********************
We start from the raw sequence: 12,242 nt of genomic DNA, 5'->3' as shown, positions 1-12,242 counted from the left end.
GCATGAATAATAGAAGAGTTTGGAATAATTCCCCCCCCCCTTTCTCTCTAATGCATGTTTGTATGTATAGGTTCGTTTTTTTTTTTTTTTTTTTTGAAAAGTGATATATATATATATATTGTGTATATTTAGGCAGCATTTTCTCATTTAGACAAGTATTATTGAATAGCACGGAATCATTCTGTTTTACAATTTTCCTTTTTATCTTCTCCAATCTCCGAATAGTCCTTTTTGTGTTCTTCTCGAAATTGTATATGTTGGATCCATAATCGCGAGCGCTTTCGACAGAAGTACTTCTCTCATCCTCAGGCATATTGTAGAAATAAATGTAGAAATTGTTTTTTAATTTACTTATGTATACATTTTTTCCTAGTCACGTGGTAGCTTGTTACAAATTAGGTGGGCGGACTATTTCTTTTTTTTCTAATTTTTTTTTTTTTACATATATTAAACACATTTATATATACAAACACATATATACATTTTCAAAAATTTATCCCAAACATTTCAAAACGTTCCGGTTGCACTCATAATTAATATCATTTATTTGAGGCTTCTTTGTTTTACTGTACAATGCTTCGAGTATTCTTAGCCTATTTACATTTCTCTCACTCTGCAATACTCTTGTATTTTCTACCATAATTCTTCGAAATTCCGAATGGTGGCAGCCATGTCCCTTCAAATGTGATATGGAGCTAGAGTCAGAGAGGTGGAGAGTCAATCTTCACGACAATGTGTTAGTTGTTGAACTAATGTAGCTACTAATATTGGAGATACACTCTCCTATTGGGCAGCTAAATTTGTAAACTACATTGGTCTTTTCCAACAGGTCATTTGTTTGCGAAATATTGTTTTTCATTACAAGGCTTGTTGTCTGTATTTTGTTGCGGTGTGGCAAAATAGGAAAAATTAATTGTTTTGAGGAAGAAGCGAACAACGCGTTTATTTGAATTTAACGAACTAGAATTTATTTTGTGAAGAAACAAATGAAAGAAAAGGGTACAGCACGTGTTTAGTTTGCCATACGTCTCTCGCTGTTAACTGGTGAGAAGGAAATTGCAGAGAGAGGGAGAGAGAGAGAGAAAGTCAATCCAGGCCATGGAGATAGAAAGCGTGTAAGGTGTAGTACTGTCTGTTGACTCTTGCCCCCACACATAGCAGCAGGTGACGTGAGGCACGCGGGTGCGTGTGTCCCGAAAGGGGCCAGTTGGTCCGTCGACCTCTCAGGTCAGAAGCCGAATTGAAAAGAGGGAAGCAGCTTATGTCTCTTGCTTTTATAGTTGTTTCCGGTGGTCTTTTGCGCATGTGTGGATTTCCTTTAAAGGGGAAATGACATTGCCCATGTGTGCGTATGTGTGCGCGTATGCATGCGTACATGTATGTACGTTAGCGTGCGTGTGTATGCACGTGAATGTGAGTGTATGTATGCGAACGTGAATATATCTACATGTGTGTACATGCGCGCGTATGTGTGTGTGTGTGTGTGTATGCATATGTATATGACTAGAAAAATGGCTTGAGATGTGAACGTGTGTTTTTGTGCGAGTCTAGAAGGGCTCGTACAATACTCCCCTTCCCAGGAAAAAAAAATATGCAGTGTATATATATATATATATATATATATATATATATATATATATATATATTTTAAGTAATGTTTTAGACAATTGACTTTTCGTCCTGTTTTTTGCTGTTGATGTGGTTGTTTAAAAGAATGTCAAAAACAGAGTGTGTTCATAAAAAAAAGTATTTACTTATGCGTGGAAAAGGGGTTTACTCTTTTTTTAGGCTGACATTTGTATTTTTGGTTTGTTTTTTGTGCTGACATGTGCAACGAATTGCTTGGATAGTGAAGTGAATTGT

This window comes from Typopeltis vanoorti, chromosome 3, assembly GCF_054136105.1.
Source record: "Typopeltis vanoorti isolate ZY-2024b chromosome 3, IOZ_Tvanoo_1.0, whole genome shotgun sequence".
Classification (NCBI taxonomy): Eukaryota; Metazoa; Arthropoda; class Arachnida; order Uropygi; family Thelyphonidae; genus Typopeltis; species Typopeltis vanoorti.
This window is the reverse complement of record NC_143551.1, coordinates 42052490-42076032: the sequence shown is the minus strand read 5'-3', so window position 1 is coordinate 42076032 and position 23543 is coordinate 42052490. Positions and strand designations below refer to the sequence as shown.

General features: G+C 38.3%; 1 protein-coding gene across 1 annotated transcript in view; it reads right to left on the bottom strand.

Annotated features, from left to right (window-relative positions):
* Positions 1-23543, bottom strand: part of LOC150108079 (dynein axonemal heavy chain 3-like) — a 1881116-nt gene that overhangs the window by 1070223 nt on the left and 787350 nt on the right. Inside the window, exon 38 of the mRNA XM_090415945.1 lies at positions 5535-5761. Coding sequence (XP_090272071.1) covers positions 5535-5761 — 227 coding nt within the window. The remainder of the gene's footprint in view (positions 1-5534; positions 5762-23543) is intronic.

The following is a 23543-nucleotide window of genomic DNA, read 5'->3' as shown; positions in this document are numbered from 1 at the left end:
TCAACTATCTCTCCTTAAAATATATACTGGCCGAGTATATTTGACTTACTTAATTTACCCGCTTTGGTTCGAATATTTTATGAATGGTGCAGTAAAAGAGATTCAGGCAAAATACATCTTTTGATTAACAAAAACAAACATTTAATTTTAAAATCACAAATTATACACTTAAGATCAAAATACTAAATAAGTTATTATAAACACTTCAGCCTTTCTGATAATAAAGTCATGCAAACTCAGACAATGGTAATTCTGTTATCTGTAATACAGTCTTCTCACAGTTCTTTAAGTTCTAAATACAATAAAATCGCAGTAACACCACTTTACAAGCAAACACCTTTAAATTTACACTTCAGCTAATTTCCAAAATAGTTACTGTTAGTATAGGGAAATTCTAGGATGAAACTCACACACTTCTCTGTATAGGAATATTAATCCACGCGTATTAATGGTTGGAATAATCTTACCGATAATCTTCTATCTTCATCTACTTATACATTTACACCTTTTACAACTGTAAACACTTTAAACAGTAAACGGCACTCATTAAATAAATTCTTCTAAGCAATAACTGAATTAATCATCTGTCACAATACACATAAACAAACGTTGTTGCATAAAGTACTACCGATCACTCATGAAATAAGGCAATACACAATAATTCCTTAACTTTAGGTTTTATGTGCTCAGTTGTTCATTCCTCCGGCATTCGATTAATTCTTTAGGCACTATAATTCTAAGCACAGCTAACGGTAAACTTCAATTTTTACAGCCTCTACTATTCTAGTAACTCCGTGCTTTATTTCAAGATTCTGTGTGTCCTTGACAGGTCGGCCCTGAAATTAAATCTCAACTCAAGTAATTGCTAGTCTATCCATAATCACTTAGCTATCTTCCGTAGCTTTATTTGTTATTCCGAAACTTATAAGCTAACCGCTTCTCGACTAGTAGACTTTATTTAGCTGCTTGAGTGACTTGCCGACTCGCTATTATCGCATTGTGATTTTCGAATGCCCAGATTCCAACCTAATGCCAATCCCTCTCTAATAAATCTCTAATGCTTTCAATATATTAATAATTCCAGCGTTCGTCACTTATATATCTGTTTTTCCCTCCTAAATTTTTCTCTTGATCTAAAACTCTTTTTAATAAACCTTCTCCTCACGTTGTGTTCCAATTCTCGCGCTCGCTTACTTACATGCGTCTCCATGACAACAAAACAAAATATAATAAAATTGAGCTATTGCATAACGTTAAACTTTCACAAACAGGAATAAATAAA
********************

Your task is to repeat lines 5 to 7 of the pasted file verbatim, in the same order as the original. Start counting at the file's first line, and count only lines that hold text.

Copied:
Classification (NCBI taxonomy): Eukaryota; Metazoa; Arthropoda; class Arachnida; order Uropygi; family Thelyphonidae; genus Typopeltis; species Typopeltis vanoorti.
This window is the reverse complement of record NC_143551.1, coordinates 42052490-42076032: the sequence shown is the minus strand read 5'-3', so window position 1 is coordinate 42076032 and position 23543 is coordinate 42052490. Positions and strand designations below refer to the sequence as shown.

General features: G+C 38.3%; 1 protein-coding gene across 1 annotated transcript in view; it reads right to left on the bottom strand.